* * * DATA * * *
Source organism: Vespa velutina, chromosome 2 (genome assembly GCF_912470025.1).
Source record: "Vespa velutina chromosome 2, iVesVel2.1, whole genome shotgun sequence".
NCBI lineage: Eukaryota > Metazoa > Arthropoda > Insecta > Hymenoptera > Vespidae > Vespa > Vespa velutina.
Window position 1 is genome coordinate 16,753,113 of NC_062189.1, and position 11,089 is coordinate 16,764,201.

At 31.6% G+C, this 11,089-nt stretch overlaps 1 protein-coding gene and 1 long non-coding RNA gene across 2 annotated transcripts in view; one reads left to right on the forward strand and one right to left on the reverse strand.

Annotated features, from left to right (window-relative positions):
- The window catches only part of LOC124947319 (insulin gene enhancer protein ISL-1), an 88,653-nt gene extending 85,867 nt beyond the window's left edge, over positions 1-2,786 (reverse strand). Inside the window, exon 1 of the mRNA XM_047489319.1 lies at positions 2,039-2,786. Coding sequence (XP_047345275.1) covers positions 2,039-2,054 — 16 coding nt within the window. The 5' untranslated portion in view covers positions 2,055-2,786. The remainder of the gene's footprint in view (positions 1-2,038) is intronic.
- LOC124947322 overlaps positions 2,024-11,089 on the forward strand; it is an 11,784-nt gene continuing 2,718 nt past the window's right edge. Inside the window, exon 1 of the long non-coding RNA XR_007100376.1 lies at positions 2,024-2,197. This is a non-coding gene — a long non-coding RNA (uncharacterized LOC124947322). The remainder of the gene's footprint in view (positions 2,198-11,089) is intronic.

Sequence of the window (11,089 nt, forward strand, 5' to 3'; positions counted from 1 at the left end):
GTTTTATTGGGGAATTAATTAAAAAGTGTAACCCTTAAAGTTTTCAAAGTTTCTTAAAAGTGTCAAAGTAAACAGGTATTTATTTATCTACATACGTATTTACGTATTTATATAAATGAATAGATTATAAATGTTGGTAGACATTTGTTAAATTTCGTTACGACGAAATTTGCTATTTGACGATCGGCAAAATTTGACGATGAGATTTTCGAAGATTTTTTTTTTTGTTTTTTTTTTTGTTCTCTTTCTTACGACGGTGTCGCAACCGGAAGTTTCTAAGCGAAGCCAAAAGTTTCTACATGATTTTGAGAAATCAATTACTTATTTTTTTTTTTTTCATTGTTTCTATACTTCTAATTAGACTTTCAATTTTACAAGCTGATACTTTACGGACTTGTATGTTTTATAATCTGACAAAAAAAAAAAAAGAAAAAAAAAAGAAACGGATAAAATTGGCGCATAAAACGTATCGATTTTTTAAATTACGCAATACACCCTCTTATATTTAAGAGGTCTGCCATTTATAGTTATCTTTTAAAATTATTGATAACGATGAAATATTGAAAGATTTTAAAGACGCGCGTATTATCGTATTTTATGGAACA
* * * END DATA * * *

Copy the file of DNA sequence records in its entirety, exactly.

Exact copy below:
Source organism: Vespa velutina, chromosome 2 (genome assembly GCF_912470025.1).
Source record: "Vespa velutina chromosome 2, iVesVel2.1, whole genome shotgun sequence".
NCBI lineage: Eukaryota > Metazoa > Arthropoda > Insecta > Hymenoptera > Vespidae > Vespa > Vespa velutina.
Window position 1 is genome coordinate 16,753,113 of NC_062189.1, and position 11,089 is coordinate 16,764,201.

At 31.6% G+C, this 11,089-nt stretch overlaps 1 protein-coding gene and 1 long non-coding RNA gene across 2 annotated transcripts in view; one reads left to right on the forward strand and one right to left on the reverse strand.

Annotated features, from left to right (window-relative positions):
- The window catches only part of LOC124947319 (insulin gene enhancer protein ISL-1), an 88,653-nt gene extending 85,867 nt beyond the window's left edge, over positions 1-2,786 (reverse strand). Inside the window, exon 1 of the mRNA XM_047489319.1 lies at positions 2,039-2,786. Coding sequence (XP_047345275.1) covers positions 2,039-2,054 — 16 coding nt within the window. The 5' untranslated portion in view covers positions 2,055-2,786. The remainder of the gene's footprint in view (positions 1-2,038) is intronic.
- LOC124947322 overlaps positions 2,024-11,089 on the forward strand; it is an 11,784-nt gene continuing 2,718 nt past the window's right edge. Inside the window, exon 1 of the long non-coding RNA XR_007100376.1 lies at positions 2,024-2,197. This is a non-coding gene — a long non-coding RNA (uncharacterized LOC124947322). The remainder of the gene's footprint in view (positions 2,198-11,089) is intronic.

Sequence of the window (11,089 nt, forward strand, 5' to 3'; positions counted from 1 at the left end):
GTTTTATTGGGGAATTAATTAAAAAGTGTAACCCTTAAAGTTTTCAAAGTTTCTTAAAAGTGTCAAAGTAAACAGGTATTTATTTATCTACATACGTATTTACGTATTTATATAAATGAATAGATTATAAATGTTGGTAGACATTTGTTAAATTTCGTTACGACGAAATTTGCTATTTGACGATCGGCAAAATTTGACGATGAGATTTTCGAAGATTTTTTTTTTTGTTTTTTTTTTTGTTCTCTTTCTTACGACGGTGTCGCAACCGGAAGTTTCTAAGCGAAGCCAAAAGTTTCTACATGATTTTGAGAAATCAATTACTTATTTTTTTTTTTTTCATTGTTTCTATACTTCTAATTAGACTTTCAATTTTACAAGCTGATACTTTACGGACTTGTATGTTTTATAATCTGACAAAAAAAAAAAAAGAAAAAAAAAAGAAACGGATAAAATTGGCGCATAAAACGTATCGATTTTTTAAATTACGCAATACACCCTCTTATATTTAAGAGGTCTGCCATTTATAGTTATCTTTTAAAATTATTGATAACGATGAAATATTGAAAGATTTTAAAGACGCGCGTATTATCGTATTTTATGGAACA